Now, it’s entirely possible that the carjacking that Mr. Malone apparently attempted may have been gang-related.   

But lumping a self-defense shooting – one in which a community member defended themselves against an immediate threat to their life and health – is not the same as gang bangers carrying on an endless blood feud.  It’s just not.

Does the Strib know the difference?

Self-Defense

The rumors started flying over the weekend – and Tuesday, we got confirmation:  one of the rash of shootings in Minneapolis over the weekend involved a carry permittee, a 21 year old Minneapolis man:

Authorities believe he was acting in self-defense when he fatally shot 18-year-old Earl Malone Saturday night at the intersection of Knox Avenue North and 26th Street.

Police took the 21-year-old man into custody at the scene. Sources tell WCCO the man has a conceal-and-carry [sic] permit, and told police he shot Malone because he had tried to rob him.

According to a Facebook post from the Twin Cities Gun Owners and Carry Forum and the irreplaceable Shelley Leeson – a reliable source on these sorts of stories – the permit holder apparently said Malone was armed, and tried to car-jack him. 

According to police files, the 21-year-old permittee fired three shots; Malone fled, and the permittee called 911, exactly as one is supposed to do.  Squads responding found Malone dead – his gun still in his hand. 

Since the permittee has been released without charges, you may be certain of three things:

  1. He didn’t pick a fight with Mr. Malone.  Indeed, he did everything feasible to get away from the fight (with “feasible” being the operative word).
  2. The permittee legitimately feared being killed or maimed – enough so that the notoriously anti-gun Henco attorney Mike Freeman was convinced the case didn’t need to go to trial.
  3. The use of lethal force was appropriate under the circumstances; if it weren’t, Mike Freeman would pounce like a vulture.

And while the identity of the shooter has not been released, and likely won’t be (for the shooter’s protection, no doubt), I’m going to hazard a guess – and it is only a guess – that the permittee is African-American. 

If it weren’t true, the local media and the cluster of anti-gun pressure groups, who would love to have a Trayvon Martin of their very own to wave like a bloody shirt, would be howling about it right now.

Marketing The Unmarketable

Joe Doakes from Como Park emails:

Want to make a fortune selling your service? Get invited to the next conference of County Managers or City Managers.

Just sat through a mandatory half-hour meeting “on re-branding.” It’s the latest bandwagon for local governments. There’s even a handbook.

Ramsey County is changing its logo. The County Board already spent $100,000 on design consultants and just hired a Communications Director to help implement the re-brand.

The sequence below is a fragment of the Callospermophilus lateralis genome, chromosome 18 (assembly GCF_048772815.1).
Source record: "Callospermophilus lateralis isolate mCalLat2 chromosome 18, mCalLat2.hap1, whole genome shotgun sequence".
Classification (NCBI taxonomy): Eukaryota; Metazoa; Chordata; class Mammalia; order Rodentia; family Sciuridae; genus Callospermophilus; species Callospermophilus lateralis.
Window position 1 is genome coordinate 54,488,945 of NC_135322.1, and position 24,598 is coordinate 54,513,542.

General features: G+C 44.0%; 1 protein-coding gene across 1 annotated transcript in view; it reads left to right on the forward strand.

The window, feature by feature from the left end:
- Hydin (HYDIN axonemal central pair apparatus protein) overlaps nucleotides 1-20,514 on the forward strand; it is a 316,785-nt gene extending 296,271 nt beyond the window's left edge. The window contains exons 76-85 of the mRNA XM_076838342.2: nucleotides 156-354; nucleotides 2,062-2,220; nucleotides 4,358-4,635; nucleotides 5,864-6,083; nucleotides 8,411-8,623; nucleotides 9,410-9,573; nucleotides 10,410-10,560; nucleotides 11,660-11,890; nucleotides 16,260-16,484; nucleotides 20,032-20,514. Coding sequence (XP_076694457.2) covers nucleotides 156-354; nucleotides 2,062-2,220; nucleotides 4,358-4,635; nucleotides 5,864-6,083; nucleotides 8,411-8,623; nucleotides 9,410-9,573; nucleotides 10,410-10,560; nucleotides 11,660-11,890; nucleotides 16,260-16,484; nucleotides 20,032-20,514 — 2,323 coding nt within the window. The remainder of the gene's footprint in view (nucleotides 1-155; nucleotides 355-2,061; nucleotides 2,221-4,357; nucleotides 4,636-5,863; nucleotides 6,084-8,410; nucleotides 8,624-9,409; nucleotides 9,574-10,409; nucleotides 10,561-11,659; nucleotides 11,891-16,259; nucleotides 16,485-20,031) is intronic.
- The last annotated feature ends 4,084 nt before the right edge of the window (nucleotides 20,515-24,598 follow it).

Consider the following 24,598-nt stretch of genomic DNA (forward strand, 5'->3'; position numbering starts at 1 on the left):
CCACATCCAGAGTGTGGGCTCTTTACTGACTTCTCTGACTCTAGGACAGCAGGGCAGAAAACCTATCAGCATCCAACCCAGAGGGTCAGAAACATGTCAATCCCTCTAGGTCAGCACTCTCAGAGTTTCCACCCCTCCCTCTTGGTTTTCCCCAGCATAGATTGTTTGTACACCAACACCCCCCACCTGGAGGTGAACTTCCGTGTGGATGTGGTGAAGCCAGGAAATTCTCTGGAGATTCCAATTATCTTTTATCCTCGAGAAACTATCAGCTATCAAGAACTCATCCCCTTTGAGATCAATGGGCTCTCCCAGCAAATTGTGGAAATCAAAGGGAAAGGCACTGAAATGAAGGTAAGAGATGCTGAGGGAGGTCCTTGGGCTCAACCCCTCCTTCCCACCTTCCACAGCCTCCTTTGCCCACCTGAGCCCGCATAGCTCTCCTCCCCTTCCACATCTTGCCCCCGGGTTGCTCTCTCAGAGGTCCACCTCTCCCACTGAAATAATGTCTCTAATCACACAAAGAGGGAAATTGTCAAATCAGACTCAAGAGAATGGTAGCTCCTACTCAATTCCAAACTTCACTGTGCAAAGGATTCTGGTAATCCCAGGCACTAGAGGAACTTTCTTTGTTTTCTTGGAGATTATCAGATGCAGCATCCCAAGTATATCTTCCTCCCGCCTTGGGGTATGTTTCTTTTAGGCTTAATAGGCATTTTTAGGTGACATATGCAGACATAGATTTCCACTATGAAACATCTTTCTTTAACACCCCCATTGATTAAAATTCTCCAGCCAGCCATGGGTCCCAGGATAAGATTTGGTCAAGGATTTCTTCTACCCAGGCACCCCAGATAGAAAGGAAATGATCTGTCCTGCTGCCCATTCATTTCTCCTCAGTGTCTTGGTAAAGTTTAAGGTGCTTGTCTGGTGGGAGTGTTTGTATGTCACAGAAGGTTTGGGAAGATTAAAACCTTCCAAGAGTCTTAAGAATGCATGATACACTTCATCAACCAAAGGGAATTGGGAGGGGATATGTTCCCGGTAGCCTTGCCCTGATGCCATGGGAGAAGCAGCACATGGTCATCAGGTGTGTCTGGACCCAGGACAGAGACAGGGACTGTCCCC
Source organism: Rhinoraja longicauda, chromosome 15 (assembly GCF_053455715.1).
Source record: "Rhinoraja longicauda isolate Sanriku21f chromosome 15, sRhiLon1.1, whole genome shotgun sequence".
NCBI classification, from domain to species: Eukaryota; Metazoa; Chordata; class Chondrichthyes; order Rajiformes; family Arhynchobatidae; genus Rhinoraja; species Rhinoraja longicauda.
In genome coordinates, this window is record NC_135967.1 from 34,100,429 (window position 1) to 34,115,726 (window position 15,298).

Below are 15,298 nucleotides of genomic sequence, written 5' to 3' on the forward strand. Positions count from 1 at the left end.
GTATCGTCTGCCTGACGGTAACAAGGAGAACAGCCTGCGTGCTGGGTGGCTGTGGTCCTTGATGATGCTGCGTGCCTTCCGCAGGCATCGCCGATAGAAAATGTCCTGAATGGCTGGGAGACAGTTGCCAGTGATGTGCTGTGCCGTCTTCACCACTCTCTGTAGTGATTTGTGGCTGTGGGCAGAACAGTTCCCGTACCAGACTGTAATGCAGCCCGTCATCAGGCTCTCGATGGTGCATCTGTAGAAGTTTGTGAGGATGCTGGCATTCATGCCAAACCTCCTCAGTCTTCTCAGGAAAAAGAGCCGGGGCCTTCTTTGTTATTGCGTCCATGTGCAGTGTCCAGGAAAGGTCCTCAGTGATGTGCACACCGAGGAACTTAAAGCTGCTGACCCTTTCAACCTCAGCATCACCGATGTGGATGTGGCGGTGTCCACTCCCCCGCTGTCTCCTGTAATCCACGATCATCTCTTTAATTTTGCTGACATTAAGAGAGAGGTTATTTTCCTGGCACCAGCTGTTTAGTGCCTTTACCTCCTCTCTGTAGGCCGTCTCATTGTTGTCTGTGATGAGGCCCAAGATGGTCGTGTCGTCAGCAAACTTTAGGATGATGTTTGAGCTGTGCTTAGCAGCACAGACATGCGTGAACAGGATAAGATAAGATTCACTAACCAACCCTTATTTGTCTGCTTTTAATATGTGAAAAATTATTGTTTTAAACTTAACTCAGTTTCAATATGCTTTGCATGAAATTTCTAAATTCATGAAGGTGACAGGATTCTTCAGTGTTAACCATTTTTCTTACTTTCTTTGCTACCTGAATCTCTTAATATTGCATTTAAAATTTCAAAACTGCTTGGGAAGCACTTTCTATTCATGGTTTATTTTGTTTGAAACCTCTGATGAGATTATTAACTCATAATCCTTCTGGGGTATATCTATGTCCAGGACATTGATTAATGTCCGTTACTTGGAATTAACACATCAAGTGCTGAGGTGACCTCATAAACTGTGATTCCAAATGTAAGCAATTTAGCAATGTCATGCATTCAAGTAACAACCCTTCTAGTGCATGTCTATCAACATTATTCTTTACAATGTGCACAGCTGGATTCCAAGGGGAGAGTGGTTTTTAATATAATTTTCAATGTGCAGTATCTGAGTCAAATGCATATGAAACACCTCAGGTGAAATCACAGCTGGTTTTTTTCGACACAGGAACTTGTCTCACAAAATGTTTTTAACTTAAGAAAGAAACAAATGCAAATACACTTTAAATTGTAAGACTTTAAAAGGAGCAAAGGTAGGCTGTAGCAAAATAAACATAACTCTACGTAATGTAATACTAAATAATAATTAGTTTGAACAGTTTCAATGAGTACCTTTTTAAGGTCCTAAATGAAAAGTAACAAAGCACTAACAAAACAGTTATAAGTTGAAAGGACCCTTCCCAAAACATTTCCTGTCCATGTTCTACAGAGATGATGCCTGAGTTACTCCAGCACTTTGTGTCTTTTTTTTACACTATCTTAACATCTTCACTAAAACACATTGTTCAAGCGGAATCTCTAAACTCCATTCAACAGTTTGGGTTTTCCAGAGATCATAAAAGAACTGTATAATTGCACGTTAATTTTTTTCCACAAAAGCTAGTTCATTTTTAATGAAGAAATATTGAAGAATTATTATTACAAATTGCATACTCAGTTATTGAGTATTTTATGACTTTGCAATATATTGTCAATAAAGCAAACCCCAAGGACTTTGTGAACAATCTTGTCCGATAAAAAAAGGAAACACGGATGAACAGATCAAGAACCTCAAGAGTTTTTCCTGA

Instead of this:

20140924-090748-32868810.jpg

We’ll have this:

20140924-090857-32937467.jpg

You notice we got a lot of bang for our $100,000 bucks. The font is new and a soft grey. The entity name is all caps, with the subsidiary office below in contrasting color. And the color has changed: we’re going to a less alarming color of red. Burgundy and Grey, very 80’s.

Not right away, of course. We’ll use up existing stocks of business cards and letterhead. Public works trucks will change logos as they are replaced. The signs outside our buildings probably will last a decade or longer. It’s a “iterative rebranding,” not a radical abrupt change.

Having different brands now is confusing to the public, which is why we must rebrand. But rather than spend a ton of money to clear up the confusion, we’ll leave the confusing brands in place to leave the public confused as we gradually switch over to the new brand, to make things less confusing.

As a mid-level bureaucrat, I don’t order letterhead, buy business cards or paint signs; I use what management gives me. What I want to know is: how do I code that half-hour meeting on my Time and Productivity Report? “Complete Waste” does not appear to be an option.

Joe Doakes

Minneapolis’ Real Scandal

Outrage is brewing over the scandal involving “Community Action”, a Minneapolis “non-profit” whose director, Bill Davis, spent a boatload of taxpayer money on living the high life, according to an audit

And yep, DFL figures are involved in the scandals up to their eyeballs:

[5th CD Representative and DFLer Keith] Ellison, [Senate Deputy Majority Leader Jeff] Hayden, [Minneapolis City Council president and DFLer Barbara] Johnson and City Council Member Robert Lilligren were on the board during the time covered by the audit. All have said they appointed alternates and did not regularly attend meetings.

Passing the buck to your patsy.  Not exactly a profile in courage…

…or, I suspect, much of a defense.